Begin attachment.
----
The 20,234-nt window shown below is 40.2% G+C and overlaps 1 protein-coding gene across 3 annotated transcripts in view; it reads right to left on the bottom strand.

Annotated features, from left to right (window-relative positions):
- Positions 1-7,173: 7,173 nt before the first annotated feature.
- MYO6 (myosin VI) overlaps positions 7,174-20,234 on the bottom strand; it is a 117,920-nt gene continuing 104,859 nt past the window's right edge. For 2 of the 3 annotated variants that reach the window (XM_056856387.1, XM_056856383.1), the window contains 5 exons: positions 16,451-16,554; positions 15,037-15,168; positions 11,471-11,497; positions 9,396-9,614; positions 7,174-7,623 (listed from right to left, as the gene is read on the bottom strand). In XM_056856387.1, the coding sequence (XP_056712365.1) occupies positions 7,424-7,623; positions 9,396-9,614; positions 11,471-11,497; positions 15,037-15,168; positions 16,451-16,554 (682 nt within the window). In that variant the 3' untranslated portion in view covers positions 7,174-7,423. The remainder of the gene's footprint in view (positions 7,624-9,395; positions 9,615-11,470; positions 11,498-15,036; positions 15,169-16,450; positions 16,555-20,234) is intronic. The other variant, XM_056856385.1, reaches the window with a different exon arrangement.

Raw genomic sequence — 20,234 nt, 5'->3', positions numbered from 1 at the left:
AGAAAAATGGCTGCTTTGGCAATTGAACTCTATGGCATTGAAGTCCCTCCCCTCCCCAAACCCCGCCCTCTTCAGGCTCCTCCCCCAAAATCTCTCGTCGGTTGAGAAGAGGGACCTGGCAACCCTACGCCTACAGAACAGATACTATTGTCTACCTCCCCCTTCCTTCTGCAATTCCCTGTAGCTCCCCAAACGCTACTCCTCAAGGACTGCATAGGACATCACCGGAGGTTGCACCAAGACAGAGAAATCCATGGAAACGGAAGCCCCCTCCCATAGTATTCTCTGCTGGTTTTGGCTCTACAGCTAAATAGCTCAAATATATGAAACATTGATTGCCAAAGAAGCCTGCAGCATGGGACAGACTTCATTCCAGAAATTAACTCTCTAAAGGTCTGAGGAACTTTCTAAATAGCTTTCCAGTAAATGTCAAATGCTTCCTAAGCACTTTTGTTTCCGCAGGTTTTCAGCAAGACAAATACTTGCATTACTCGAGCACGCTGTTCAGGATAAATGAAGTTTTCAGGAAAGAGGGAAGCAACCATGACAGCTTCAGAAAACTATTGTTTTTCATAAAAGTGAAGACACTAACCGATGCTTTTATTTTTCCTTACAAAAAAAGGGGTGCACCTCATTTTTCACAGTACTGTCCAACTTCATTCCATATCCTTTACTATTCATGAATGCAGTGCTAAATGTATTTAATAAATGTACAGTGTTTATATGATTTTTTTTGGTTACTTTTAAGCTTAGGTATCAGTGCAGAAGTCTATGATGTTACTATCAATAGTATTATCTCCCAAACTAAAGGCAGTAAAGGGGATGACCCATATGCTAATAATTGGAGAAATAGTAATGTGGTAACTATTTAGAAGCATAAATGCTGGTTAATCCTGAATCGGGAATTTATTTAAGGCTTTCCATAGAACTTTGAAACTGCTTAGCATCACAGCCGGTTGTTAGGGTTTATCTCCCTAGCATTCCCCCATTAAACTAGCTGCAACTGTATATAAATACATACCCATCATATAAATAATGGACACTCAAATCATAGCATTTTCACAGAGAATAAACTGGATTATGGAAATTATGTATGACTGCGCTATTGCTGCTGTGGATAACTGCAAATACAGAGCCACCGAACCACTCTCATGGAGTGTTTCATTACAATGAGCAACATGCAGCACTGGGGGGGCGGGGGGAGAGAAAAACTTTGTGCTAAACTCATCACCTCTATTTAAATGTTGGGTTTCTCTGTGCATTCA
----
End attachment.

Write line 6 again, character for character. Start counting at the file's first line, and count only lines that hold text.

AGAAAAATGGCTGCTTTGGCAATTGAACTCTATGGCATTGAAGTCCCTCCCCTCCCCAAACCCCGCCCTCTTCAGGCTCCTCCCCCAAAATCTCTCGTCGGTTGAGAAGAGGGACCTGGCAACCCTACGCCTACAGAACAGATACTATTGTCTACCTCCCCCTTCCTTCTGCAATTCCCTGTAGCTCCCCAAACGCTACTCCTCAAGGACTGCATAGGACATCACCGGAGGTTGCACCAAGACAGAGAAATCCATGGAAACGGAAGCCCCCTCCCATAGTATTCTCTGCTGGTTTTGGCTCTACAGCTAAATAGCTCAAATATATGAAACATTGATTGCCAAAGAAGCCTGCAGCATGGGACAGACTTCATTCCAGAAATTAACTCTCTAAAGGTCTGAGGAACTTTCTAAATAGCTTTCCAGTAAATGTCAAATGCTTCCTAAGCACTTTTGTTTCCGCAGGTTTTCAGCAAGACAAATACTTGCATTACTCGAGCACGCTGTTCAGGATAAATGAAGTTTTCAGGAAAGAGGGAAGCAACCATGACAGCTTCAGAAAACTATTGTTTTTCATAAAAGTGAAGACACTAACCGATGCTTTTATTTTTCCTTACAAAAAAAGGGGTGCACCTCATTTTTCACAGTACTGTCCAACTTCATTCCATATCCTTTACTATTCATGAATGCAGTGCTAAATGTATTTAATAAATGTACAGTGTTTATATGATTTTTTTTGGTTACTTTTAAGCTTAGGTATCAGTGCAGAAGTCTATGATGTTACTATCAATAGTATTATCTCCCAAACTAAAGGCAGTAAAGGGGATGACCCATATGCTAATAATTGGAGAAATAGTAATGTGGTAACTATTTAGAAGCATAAATGCTGGTTAATCCTGAATCGGGAATTTATTTAAGGCTTTCCATAGAACTTTGAAACTGCTTAGCATCACAGCCGGTTGTTAGGGTTTATCTCCCTAGCATTCCCCCATTAAACTAGCTGCAACTGTATATAAATACATACCCATCATATAAATAATGGACACTCAAATCATAGCATTTTCACAGAGAATAAACTGGATTATGGAAATTATGTATGACTGCGCTATTGCTGCTGTGGATAACTGCAAATACAGAGCCACCGAACCACTCTCATGGAGTGTTTCATTACAATGAGCAACATGCAGCACTGGGGGGGCGGGGGGAGAGAAAAACTTTGTGCTAAACTCATCACCTCTATTTAAATGTTGGGTTTCTCTGTGCATTCA